CNS photo/Paul Haring

August 25, 2021

At the General Audience on Wednesday, Pope Francis warns about a type of “formalism” which can lead to hypocrisy, and in turn threatens the unity of the Church.

By Christopher Wells

Pope Francis continued his commentary on St Paul’s Letter to the Galatians at Wednesday’s General Audience, highlighting the dangers of a purely formal adherence to the Law.

The Holy Father began his reflection with a consideration of an episode recounted by St Paul, where the Apostle reproached St Peter for his hypocritical behaviour.

Unjust division

St Peter himself had shown that Gentile Christians were not bound to observe every aspect of the Jewish Law when he ate with Gentiles, contrary to the prescriptions of the Law.

Later, however, he refused to eat with them, for fear of being criticised by those Jewish Christians who believed it was still necessary to obey all of the prescriptions of the Mosaic code.

St Paul saw that this was a serious fault because St Peter’s hypocrisy was causing an “unjust division” in the early Christian community.

Fear of the truth

Hypocrisy, the Pope said, “can be called the fear of the truth,” a feeling that “it is better to pretend than to be yourself” that can “suffocate the courage to openly say what is true” in every circumstance.

He warned that hypocrisy flourishes “in an environment where interpersonal relations are lived under the banner of formalism.”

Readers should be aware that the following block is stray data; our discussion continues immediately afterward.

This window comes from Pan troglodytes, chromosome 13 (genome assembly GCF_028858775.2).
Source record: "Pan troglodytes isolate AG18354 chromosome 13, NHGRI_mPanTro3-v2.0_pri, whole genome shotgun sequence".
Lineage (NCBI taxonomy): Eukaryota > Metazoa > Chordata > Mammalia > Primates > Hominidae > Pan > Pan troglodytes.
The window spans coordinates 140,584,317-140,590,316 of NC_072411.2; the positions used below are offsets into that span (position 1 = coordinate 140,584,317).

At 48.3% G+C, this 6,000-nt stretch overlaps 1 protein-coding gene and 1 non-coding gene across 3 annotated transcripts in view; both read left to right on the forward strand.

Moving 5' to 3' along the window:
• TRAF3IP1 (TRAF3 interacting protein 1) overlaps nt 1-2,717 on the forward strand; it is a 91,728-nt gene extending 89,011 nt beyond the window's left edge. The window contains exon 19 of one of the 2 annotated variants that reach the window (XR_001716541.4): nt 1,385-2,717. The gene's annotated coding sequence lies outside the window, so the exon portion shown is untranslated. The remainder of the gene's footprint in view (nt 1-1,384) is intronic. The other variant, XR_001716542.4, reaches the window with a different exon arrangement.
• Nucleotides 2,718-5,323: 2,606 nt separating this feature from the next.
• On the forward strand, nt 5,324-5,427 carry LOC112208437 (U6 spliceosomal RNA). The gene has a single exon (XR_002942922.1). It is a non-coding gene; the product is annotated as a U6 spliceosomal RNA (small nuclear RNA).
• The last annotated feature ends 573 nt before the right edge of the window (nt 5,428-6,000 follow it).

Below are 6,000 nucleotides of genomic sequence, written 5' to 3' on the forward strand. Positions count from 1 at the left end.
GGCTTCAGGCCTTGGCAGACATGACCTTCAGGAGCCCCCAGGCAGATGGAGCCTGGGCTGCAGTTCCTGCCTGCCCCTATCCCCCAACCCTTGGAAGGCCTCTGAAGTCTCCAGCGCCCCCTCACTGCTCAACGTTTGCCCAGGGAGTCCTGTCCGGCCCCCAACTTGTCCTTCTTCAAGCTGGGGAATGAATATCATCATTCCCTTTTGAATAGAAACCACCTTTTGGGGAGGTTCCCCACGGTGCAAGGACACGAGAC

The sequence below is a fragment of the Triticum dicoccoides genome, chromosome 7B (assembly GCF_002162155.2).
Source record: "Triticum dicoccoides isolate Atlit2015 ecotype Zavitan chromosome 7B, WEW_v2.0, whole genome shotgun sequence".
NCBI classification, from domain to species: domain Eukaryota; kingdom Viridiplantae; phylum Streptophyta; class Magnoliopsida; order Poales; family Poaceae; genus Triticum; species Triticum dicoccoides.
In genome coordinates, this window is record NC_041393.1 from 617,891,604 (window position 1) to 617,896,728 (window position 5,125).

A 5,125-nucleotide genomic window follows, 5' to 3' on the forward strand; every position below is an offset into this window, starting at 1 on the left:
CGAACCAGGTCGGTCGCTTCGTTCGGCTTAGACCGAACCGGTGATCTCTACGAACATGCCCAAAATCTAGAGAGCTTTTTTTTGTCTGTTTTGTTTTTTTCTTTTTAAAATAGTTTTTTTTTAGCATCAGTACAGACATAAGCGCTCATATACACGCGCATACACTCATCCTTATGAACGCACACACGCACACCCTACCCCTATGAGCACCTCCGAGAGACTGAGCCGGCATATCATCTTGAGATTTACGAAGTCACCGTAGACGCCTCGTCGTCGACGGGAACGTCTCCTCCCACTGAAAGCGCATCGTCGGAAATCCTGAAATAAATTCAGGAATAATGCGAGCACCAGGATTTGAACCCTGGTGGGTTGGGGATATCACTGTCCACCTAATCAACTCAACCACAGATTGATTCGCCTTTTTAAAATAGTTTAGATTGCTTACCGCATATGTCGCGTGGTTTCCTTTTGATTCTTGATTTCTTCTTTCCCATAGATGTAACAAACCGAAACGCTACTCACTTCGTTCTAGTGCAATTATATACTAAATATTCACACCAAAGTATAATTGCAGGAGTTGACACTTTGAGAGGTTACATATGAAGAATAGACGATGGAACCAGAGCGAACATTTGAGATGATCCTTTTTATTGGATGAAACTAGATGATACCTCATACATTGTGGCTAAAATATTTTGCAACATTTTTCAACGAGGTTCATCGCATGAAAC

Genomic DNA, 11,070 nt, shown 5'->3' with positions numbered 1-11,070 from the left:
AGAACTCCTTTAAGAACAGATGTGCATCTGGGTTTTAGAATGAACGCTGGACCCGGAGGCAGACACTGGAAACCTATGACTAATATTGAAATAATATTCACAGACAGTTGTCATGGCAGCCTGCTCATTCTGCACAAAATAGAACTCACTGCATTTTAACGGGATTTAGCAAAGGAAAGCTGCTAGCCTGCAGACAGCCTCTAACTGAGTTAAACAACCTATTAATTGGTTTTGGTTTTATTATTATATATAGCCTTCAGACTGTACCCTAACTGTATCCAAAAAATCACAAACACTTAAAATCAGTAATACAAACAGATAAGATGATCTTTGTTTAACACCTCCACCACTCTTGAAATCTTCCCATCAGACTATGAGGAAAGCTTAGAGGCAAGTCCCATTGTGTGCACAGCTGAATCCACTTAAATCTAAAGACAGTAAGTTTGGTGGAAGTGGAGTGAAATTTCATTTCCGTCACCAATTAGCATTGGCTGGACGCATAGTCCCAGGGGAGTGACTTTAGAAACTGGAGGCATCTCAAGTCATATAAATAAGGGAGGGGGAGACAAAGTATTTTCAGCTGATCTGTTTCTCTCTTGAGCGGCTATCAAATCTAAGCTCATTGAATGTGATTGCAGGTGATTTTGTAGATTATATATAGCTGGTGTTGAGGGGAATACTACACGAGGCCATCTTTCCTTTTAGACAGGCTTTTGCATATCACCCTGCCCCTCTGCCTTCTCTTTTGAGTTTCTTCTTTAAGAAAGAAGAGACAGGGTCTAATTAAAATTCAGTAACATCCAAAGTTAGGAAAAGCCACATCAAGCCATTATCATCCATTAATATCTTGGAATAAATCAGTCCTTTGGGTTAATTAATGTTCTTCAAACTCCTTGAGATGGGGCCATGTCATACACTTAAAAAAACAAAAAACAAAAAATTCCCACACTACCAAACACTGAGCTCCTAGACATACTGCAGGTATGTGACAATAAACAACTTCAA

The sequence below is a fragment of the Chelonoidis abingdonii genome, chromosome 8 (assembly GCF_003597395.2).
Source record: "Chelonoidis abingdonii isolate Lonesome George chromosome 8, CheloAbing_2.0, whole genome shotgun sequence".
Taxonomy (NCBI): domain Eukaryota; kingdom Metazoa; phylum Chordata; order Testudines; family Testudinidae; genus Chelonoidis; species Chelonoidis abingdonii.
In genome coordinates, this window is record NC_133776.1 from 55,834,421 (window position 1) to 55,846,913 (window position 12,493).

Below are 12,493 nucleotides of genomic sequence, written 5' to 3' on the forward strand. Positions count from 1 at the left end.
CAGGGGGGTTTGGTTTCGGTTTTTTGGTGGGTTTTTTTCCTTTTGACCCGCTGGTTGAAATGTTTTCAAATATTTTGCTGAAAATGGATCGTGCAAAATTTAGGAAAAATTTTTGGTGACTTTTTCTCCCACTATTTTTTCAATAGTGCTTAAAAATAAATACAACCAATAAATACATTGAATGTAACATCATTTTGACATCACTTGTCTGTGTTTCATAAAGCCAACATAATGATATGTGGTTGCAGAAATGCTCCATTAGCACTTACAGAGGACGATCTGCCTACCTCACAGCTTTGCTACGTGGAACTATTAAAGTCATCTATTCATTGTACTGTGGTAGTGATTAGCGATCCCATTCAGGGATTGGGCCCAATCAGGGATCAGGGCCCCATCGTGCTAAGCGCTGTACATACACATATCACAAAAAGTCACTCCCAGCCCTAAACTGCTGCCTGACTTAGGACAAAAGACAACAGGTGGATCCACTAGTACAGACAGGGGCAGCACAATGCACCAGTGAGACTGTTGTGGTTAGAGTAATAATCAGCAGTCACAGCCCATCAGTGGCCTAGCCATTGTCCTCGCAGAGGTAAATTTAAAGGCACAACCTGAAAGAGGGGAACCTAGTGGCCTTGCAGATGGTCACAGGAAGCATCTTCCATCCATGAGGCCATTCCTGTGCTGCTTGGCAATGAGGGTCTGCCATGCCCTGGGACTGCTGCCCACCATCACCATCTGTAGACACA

The Bible, however, shows us examples of holy men and women who refuse to pretend. Pope Francis pointed to Eleazar who, during the time of the Maccabees, refused to pretend to eat meat sacrificed to idols, even at the cost of his life.

In the New Testament, the Pope noted, Jesus often condemned hypocrites who appeared righteous on the outside, but inwardly were filled with vice.

Let your ‘yes’ mean yes

Hypocrites, said Pope Francis, “are people who pretend, flatter, and deceive because they live with a mask over their faces and do not have the courage to face the truth.”

He warned, “They are not capable of truly loving.” And he noted that, although we see hypocrisy in the workplace, in politics, and elsewhere, “hypocrisy in the Church is particularly detestable.”

He recalled the words of the Lord, who said, “Let what you say be simply ‘Yes’ or ‘No’; anything more than this comes from evil.”

Pope Francis said that to act otherwise “means jeopardising the unity of the Church, that unity for which the Lord Himself prayed.”

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